A good reason to use a "fake" plastic Christmas tree or decorate your Christmas tree that is growing outside: bugs, lots and lots of bugs. Most stores hose down the fresh cut trees, but that doesn't guarantee no bugs. In fact, according to the ABC7 article and tree experts, "odds are you will be bringing as many as 25,000 bugs in with it." That's a lot.
Tree experts say most spiders, mites, beetles and even praying mantises could be living in your new tree.
Most of these bugs are not dangerous and will eventually die.
Experts suggest inspecting trees for potential bug nests before buying.
And, if you do get a freshly cut tree, it is a good idea to leave it in a garage for a few days and shake it out before bringing it inside your home.
(via ABC7, "Your Christmas tree could be infested with thousands of bugs")
Interestingly, a couple days after publishing this article, ABC7's new count on the number of bugs came down to 20,000. And they added tips on choosing your Christmas tree sans bugs:
Insect experts say there could be more than 20,000 bugs in one tree, including mites, ticks and spiders.
The majority of creatures are harmless and most die off once inside your home.
There are some things you can do to avoid hidden surprises:
- Ask your supplier if they have a mechanical shaker.
- If not, shake it at the store, or outside your home.
- Remove bird nests.
- Don't use aerosol bug killing sprays, because they're flammable.
Creatures are not the only issue with real trees, as allergies can be a problem too.(via ABC7, "Experts share tips on how to get bugs out of your Christmas tree")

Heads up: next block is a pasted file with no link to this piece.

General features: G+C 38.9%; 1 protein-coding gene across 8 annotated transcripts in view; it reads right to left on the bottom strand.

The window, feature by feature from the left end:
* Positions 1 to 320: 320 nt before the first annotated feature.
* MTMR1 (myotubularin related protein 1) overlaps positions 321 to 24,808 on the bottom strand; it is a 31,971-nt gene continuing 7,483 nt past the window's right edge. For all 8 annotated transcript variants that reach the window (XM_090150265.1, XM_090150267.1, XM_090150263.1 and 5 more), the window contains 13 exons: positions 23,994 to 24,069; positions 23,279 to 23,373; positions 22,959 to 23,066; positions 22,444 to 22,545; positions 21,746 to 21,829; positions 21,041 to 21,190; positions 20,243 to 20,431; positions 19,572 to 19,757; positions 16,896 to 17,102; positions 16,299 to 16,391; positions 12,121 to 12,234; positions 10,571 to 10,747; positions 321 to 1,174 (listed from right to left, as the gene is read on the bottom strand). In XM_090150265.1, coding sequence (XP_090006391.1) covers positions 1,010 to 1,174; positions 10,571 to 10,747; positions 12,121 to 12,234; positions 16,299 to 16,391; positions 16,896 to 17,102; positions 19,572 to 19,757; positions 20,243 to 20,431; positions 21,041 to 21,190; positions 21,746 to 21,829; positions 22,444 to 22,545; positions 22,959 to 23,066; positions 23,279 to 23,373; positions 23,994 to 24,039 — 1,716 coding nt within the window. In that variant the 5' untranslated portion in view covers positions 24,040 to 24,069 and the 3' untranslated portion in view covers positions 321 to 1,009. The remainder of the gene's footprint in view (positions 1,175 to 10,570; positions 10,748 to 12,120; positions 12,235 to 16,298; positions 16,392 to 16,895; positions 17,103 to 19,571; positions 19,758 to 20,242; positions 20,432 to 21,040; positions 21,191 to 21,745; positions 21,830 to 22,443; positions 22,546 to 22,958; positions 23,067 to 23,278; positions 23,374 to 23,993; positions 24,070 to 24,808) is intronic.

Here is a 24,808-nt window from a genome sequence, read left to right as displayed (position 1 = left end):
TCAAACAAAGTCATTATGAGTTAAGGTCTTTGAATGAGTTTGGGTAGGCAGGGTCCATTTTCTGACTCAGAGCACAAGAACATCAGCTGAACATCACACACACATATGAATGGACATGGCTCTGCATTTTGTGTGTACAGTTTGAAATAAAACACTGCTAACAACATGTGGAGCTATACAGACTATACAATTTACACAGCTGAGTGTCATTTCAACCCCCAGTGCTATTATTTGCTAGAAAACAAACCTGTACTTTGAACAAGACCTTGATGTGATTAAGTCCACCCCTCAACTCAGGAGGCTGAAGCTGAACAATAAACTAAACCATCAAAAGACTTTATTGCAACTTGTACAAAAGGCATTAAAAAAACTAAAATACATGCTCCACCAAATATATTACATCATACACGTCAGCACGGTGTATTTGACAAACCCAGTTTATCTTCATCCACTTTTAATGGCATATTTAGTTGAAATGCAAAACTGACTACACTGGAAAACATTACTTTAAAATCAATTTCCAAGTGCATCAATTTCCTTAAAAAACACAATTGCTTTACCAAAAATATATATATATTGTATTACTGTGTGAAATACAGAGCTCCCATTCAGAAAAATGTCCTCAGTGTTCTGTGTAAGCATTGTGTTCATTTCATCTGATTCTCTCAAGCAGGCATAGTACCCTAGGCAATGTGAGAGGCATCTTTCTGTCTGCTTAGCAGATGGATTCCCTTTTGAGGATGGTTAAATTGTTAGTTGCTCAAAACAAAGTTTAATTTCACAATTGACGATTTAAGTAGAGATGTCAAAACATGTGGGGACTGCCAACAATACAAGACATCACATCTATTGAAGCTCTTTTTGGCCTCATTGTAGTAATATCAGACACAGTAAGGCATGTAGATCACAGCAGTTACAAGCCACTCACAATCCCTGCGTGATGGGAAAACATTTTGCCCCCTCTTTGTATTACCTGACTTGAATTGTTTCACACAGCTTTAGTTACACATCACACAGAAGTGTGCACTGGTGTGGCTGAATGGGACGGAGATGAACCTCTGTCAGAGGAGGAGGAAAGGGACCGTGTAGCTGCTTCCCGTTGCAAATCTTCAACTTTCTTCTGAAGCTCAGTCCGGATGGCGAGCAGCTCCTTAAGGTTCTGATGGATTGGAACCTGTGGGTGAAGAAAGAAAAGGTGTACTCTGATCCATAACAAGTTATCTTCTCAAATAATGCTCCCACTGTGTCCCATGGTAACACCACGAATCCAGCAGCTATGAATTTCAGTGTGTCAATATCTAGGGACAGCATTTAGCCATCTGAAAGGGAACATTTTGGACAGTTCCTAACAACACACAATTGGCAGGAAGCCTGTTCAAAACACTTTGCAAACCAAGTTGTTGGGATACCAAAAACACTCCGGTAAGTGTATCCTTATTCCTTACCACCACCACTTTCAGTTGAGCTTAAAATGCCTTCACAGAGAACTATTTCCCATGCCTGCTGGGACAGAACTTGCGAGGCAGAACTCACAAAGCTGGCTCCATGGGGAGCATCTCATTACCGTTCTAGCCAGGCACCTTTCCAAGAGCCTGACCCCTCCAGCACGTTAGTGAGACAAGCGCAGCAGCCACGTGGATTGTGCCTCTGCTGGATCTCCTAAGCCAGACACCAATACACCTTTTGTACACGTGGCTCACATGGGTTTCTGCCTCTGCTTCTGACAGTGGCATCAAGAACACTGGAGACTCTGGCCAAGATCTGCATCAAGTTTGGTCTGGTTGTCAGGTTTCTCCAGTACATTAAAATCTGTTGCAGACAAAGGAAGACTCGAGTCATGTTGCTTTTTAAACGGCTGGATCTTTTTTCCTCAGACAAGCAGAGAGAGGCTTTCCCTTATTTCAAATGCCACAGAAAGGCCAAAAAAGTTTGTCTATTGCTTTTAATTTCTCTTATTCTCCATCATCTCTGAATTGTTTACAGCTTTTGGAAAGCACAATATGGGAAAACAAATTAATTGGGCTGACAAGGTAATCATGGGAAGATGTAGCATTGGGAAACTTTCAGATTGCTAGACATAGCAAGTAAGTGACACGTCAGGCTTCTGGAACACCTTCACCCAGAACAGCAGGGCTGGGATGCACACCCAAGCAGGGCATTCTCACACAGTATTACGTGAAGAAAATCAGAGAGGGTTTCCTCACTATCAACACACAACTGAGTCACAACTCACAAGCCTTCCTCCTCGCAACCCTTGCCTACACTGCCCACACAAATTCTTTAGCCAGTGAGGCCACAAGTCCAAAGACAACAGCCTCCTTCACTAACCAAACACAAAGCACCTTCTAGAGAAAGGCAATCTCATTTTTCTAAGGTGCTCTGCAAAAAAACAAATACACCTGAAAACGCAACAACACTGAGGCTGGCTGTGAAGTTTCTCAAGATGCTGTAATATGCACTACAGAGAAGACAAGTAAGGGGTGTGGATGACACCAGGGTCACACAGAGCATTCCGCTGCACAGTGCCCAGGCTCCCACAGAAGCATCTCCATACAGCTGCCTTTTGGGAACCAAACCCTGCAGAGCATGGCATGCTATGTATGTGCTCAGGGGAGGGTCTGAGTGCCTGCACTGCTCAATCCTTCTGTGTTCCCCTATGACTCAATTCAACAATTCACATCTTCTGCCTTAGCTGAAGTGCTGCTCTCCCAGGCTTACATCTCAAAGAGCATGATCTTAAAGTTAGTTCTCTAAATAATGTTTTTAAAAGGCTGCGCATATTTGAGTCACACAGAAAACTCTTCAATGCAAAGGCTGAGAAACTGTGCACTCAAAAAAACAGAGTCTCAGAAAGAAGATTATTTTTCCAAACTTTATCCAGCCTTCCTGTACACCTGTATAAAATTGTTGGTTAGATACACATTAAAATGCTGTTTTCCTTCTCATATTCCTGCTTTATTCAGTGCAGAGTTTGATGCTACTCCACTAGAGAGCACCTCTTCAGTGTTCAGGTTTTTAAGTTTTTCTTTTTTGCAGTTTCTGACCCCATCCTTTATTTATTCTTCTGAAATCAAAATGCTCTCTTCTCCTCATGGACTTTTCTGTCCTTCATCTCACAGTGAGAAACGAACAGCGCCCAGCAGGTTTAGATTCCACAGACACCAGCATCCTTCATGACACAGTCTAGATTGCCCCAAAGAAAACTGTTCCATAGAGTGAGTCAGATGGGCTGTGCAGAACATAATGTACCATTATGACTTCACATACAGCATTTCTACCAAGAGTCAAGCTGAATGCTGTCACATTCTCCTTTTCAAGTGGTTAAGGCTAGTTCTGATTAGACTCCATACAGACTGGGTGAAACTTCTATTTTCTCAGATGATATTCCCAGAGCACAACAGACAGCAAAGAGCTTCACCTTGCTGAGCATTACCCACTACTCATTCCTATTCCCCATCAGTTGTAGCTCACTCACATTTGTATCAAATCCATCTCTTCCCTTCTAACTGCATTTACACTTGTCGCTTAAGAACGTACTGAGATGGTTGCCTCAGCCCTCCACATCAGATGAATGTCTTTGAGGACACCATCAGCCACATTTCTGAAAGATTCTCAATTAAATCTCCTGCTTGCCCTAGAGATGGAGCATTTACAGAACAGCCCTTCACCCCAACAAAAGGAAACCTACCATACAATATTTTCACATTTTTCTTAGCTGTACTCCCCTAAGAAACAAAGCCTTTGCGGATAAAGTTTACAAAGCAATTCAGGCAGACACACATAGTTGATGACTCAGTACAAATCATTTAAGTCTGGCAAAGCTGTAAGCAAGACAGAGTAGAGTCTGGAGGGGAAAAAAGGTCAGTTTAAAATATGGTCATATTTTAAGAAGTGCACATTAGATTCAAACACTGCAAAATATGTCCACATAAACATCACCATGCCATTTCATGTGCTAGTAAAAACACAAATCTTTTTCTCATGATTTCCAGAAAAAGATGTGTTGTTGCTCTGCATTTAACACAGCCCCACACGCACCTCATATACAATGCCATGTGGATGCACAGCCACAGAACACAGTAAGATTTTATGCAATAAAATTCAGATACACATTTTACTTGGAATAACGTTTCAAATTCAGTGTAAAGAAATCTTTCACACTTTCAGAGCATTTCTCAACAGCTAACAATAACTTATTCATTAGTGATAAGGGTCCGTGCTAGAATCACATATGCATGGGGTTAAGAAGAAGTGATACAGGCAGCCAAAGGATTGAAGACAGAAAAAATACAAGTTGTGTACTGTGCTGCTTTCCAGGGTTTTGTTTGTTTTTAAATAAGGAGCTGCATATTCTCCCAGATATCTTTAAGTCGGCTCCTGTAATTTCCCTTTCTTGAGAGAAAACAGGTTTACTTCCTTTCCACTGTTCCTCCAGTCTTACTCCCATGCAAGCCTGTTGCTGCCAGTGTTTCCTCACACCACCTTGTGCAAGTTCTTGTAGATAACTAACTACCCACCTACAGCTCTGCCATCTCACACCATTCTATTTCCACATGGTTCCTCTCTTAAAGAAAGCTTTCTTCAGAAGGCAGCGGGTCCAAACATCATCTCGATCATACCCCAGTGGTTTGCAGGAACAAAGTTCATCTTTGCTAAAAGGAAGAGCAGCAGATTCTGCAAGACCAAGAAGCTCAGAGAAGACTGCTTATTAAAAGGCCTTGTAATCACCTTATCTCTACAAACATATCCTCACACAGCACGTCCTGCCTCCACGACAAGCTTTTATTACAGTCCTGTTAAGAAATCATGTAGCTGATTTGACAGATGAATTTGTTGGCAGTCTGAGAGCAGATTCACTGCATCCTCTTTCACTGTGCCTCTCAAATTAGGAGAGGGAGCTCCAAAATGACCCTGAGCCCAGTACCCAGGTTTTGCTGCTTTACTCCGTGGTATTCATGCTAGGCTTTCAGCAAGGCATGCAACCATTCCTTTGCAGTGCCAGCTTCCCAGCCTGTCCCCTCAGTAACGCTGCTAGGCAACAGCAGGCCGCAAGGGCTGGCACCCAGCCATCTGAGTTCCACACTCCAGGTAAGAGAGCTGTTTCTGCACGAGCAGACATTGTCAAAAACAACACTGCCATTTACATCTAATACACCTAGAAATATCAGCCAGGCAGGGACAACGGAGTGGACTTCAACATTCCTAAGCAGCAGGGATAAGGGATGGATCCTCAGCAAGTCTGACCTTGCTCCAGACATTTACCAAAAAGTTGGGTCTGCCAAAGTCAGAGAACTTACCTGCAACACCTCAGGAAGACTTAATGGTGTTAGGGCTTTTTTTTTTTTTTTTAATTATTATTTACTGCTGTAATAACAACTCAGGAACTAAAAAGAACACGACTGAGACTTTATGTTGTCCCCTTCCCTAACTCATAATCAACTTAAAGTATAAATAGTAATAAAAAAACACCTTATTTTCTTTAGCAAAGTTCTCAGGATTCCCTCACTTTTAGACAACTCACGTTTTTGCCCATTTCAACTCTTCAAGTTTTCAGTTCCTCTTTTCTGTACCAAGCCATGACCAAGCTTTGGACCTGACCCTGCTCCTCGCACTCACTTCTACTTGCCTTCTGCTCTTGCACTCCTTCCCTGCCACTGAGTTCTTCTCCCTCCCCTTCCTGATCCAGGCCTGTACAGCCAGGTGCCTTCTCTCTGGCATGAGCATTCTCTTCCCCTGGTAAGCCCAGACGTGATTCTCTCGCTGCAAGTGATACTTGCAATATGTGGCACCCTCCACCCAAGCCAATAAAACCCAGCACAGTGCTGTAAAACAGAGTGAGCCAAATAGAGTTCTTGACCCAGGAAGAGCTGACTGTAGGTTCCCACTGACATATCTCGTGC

Experts said it is not pine pollen, but mold that's the issue.
Using a leaf blower can make it worse, so instead try a HEPA air filter.
Last year Good Housekeeping published some picture and more info on the type of bugs you could find in your Christmas tree (also with the 25,000 bug count):
Since tree bugs go dormant during the cold months, you might not notice them at first. But once the tree is inside your warm home, they'll wake up. Yikes. And apparently there could be up to 25,000 bugs in one Christmas tree. Double yikes! So what kind of insects should you be on the look out for, exactly?
Alphids are brown and black little guys with six legs — watch out, some have wings.
Adelgids produce little white masses that suck sap from spruce needles.
If you spot tiny red specks crawling on your tree, it's probably scale insects.
The name bark beetles says it all: These dark brown bugs burrow themselves into tree trunks.
Other insects include psocids (small, winged, grey creatures), praying mantis', mites, and tickswhen the weather is unseasonably warm outside.
(via Good Housekeeping, "Your Christmas Tree Might Be Filled With Bugs")
You could also grow your own Christmas tree, indoor/ outdoor. No cutting of trees involved, or displacing thousands of bugs.